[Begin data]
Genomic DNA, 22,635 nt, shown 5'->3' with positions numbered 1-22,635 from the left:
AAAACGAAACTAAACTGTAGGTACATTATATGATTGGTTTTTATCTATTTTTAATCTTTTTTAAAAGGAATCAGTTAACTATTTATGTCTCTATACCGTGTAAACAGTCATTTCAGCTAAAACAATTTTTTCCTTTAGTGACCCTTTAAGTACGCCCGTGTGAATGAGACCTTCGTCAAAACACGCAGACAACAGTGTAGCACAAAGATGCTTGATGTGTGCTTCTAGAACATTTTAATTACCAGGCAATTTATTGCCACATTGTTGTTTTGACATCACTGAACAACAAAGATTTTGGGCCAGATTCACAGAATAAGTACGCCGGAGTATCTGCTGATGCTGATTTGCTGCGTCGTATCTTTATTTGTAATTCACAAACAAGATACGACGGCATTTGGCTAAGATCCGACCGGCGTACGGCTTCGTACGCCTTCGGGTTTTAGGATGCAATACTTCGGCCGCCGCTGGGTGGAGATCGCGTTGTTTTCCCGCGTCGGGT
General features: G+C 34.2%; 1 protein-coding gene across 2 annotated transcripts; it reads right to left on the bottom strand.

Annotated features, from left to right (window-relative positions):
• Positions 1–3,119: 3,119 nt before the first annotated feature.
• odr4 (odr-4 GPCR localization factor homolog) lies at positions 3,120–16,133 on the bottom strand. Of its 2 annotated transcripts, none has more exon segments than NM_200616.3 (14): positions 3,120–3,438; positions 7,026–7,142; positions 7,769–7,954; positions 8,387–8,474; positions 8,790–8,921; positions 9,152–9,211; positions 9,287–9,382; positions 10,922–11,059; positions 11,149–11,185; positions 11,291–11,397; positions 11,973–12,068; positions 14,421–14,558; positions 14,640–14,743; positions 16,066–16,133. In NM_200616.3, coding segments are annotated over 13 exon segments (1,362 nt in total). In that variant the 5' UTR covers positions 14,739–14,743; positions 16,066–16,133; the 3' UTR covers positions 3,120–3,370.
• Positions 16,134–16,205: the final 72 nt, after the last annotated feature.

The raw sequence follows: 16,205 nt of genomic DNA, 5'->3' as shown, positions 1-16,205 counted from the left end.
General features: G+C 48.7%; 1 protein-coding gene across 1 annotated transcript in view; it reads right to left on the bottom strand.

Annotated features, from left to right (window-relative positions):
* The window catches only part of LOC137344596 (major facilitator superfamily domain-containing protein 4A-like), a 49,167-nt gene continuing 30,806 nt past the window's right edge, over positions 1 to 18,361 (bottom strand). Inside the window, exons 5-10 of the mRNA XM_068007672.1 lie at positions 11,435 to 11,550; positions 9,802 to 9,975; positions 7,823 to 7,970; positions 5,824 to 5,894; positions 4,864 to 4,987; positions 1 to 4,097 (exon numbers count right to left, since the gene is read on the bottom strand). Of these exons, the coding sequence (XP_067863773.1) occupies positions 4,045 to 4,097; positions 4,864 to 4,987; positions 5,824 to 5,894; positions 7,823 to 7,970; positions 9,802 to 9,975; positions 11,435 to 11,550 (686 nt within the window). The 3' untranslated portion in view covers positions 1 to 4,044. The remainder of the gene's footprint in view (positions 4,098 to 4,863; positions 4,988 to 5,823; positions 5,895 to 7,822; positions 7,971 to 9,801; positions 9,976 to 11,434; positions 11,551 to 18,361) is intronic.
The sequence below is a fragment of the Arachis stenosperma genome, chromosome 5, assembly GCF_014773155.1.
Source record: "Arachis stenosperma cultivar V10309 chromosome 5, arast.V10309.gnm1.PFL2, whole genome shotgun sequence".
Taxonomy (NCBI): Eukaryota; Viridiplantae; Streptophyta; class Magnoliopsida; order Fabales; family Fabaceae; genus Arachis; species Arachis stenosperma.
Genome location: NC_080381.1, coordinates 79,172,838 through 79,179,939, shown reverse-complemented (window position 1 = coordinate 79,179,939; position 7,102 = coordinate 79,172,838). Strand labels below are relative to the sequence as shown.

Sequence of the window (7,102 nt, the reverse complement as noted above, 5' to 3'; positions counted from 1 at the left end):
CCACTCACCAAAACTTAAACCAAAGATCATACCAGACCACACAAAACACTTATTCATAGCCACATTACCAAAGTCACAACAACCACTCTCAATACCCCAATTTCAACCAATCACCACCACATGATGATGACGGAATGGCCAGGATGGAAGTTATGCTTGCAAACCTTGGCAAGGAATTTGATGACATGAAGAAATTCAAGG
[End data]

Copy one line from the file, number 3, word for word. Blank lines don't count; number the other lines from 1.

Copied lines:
General features: G+C 34.2%; 1 protein-coding gene across 2 annotated transcripts; it reads right to left on the bottom strand.